ATC automation system idle at TIA

Millions worth of air traffic control automation equipment installed a year ago is lying idle with many touch screens of the Avibit system shattered due to incorrect handling at the country’s only international airport.

According to maintenance technicians at Tribhuvan International Airport, the electronic flight progress strips under the flight data management system have become useless due to negligence of the regulatory and operating authorities.

TIA’s General Manager Birendra Prasad Shrestha admitted that lack of technical know-how and human resources caused a delay in switching the ATC automation fully to e-FPS.

The e-FPS solution from Avibit, Austria, was installed at a cost of more that US$ 2 million under the air traffic management part of the Asian Development Bank-funded Air Transport Capacity Enhancement Project for Civil Aviation Authority of Nepal in 2012. .

“Air traffic controllers maintain a log of the progress of all flights within their jurisdiction and instructions issued to them, on what is referred to as FPS, which, traditionally, are paper strips,” experts said, adding that entries made by ATCs on the FPS not only serve as memory aid for ATCs to ensure adequate separation of flights, but they are also invaluable for directing search and rescue missions, if needed.

Though the technical specifications for ATC automation were prepared by experts associated with Japanese Airport Consultant and vetted by the CAAN, TIA officials claimed that e-FPS might have served well in Vienna, but owing to the substantially different nature of air traffic in and around Kathmandu, the purpose was defeated.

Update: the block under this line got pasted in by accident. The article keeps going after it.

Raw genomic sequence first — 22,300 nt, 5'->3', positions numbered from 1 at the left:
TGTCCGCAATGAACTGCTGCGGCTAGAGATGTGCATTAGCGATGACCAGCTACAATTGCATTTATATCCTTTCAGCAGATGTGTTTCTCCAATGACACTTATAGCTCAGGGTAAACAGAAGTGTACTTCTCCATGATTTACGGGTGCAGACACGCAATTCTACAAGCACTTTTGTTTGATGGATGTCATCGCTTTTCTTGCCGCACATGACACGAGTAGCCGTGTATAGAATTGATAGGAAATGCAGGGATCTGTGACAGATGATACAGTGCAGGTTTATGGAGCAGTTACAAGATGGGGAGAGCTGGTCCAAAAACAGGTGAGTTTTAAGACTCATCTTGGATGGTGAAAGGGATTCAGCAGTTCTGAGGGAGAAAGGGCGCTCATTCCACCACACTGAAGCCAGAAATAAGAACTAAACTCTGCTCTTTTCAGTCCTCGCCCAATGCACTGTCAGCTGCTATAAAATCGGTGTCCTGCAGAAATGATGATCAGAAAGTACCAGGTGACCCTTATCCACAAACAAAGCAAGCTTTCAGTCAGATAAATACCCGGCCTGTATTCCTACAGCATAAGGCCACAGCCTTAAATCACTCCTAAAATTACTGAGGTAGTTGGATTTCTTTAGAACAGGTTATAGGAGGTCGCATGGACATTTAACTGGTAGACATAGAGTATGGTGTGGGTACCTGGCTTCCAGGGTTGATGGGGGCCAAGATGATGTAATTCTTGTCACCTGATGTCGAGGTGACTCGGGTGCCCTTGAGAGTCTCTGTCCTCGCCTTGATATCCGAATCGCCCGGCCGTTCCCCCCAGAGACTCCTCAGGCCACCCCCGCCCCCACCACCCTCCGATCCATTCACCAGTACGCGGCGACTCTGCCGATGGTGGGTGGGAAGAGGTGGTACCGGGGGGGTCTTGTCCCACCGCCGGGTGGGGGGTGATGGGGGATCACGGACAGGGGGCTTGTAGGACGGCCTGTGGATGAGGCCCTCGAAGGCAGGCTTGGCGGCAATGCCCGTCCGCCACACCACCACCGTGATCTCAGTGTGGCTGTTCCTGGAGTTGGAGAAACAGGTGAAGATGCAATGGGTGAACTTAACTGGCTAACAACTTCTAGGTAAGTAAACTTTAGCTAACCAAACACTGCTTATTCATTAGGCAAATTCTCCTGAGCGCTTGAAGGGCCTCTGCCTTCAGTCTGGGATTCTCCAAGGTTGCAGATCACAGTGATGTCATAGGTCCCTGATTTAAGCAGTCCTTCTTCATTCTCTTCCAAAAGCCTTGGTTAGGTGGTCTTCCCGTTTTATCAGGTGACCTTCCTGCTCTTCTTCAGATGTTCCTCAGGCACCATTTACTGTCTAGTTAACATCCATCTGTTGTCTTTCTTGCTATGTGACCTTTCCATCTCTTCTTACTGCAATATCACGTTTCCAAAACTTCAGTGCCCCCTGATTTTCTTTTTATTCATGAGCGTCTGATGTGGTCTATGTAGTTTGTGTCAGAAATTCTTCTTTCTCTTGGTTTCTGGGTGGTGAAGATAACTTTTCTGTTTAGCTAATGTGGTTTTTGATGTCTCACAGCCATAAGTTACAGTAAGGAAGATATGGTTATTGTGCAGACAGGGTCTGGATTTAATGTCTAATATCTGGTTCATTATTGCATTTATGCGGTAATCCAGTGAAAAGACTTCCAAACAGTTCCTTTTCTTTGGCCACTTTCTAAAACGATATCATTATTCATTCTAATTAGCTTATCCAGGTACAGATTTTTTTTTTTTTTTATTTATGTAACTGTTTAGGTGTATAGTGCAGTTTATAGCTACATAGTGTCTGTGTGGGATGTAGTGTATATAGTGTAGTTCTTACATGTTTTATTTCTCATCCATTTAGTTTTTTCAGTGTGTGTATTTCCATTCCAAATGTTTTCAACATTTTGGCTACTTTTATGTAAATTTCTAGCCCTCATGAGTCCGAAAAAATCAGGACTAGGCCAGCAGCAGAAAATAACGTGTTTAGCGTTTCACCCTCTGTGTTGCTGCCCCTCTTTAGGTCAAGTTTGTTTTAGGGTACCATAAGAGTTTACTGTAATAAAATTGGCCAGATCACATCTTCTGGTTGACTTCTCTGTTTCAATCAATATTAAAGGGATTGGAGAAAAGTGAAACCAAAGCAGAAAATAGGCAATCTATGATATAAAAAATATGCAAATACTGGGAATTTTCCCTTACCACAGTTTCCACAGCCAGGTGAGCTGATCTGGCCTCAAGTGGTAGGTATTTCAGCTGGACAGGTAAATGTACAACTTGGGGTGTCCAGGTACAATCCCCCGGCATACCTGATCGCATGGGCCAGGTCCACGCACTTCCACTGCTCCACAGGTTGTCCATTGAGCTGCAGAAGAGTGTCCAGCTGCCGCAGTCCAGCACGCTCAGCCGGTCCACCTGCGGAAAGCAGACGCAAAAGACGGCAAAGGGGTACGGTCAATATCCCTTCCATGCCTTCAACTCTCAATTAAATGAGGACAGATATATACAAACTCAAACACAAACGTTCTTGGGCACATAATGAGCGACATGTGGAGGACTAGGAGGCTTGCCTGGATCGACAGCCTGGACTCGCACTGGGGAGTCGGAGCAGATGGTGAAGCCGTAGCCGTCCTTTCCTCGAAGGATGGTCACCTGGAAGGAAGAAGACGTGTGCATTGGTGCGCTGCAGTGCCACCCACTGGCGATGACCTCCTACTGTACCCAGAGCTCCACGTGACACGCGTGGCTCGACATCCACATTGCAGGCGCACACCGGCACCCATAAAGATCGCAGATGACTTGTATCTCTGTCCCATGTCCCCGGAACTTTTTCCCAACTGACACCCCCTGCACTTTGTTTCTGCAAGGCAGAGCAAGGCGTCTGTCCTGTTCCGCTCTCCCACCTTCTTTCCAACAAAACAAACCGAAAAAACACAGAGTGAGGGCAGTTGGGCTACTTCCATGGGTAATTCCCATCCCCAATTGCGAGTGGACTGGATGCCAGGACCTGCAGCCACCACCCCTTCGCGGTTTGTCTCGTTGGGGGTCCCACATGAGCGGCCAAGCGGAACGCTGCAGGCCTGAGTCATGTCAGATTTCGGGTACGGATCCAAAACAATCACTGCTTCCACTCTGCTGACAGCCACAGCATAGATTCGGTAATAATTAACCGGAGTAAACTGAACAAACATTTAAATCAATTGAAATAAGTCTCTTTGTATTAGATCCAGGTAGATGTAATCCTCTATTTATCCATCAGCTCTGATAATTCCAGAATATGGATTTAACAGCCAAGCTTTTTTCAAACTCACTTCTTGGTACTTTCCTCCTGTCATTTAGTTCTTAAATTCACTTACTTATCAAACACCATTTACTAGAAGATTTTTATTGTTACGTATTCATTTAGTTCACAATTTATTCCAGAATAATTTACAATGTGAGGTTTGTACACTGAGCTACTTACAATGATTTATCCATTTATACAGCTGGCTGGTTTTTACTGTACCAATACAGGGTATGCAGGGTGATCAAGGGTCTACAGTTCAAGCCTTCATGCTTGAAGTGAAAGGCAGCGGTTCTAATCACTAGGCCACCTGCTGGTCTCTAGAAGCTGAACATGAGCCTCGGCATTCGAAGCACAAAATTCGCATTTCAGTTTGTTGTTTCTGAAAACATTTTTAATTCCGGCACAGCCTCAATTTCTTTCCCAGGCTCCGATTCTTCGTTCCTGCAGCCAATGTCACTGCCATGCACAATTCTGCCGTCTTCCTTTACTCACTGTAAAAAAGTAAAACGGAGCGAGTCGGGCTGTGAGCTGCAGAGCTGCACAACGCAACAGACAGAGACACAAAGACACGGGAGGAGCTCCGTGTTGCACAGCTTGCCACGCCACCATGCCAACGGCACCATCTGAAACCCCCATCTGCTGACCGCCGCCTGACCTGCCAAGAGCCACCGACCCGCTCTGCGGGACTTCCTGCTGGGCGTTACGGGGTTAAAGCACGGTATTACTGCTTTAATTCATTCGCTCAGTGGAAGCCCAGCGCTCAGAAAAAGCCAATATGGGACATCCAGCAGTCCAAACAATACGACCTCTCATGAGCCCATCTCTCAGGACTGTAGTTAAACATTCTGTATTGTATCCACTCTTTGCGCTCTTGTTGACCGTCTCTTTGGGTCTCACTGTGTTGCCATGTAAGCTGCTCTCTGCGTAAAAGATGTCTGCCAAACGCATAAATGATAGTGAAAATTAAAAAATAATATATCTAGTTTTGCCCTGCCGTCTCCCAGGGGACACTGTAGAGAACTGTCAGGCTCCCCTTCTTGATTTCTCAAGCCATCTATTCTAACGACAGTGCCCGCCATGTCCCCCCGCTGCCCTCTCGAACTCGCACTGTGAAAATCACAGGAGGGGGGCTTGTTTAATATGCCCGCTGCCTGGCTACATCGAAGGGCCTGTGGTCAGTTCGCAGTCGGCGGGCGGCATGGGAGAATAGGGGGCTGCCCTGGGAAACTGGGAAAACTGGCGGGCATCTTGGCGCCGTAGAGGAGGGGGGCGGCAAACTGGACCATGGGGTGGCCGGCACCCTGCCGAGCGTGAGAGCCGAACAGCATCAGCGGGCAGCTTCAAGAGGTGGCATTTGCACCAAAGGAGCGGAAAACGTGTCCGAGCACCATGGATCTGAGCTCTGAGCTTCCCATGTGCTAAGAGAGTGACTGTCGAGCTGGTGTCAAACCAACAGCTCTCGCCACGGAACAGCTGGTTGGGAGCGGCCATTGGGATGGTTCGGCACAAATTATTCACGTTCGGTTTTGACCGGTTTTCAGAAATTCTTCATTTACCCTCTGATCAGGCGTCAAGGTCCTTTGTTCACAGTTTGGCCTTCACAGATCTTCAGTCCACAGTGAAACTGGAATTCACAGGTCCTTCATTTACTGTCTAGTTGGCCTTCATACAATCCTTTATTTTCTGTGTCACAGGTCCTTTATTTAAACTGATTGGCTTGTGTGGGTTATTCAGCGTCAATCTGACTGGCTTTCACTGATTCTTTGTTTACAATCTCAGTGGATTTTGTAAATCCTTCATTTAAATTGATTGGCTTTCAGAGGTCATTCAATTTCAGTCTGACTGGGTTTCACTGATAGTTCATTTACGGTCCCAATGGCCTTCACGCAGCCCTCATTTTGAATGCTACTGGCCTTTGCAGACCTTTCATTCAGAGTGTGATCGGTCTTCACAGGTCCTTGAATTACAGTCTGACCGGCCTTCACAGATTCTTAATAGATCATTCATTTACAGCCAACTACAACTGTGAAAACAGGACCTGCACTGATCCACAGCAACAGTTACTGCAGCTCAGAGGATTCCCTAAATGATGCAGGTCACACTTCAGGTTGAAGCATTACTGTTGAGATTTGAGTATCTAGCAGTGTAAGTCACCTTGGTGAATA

As paper FPS has limitations that preclude rapid handing over to the next ATC position handling adjoining airspace, the electronic flight progress strips was introduced in the developed world where the mouse and keyboard replaced the controllers’ pen and paper. Additional problems encountered in archiving paper-FPS for legal purposes, especially for accident investigation, are also obviated by the use of e-FPS.

“Unfortunately, at TIA, the e-FPS was viewed as merely a change of form, naively and un-professionally done by purported experts from JAC, the firm ironically recommended by ADB itself,” an aviation expert told this daily.

International Civil Aviation Organisation norms require comprehensive safety assessment for any ATM related changes whether airspace redesign or introduction of new equipment, system or facilities, but whether this was done in case of the e-FPS is doubtful.

Clearly, the competence of experts involved in the project is suspect. How many Avibit e-FPS solutions have been successfully commissioned by JAC in TIA-like traffic situations need to be investigated, a senior ATC demanded.

Under the project contract, two senior executives — an ATC and engineer from CAAN — visited the Graz facility of Avibit for comprehensive factory acceptance tests. “Only after successful FAT lasting a week, was the system installed at TIA. A few air traffic controllers and maintenance technicians were also trained in Austria on the system,” sources close to ATCEP said.

Typically, the cognitive workload of an active controller is mostly air traffic related. “But, when we are using e-FPS, the situation, comically, is such that air traffic situational awareness takes a backseat, while we are compelled to focus on user and context-unfriendly system,” an ATC source claimed.

Unfortunately, a safety assessment under the safety management system programme of the CAAN (clearly defunct), well in time, would have clearly identified the problems and offered correctional strategies at the outset, a senior CAAN executive remarked.

Source: THT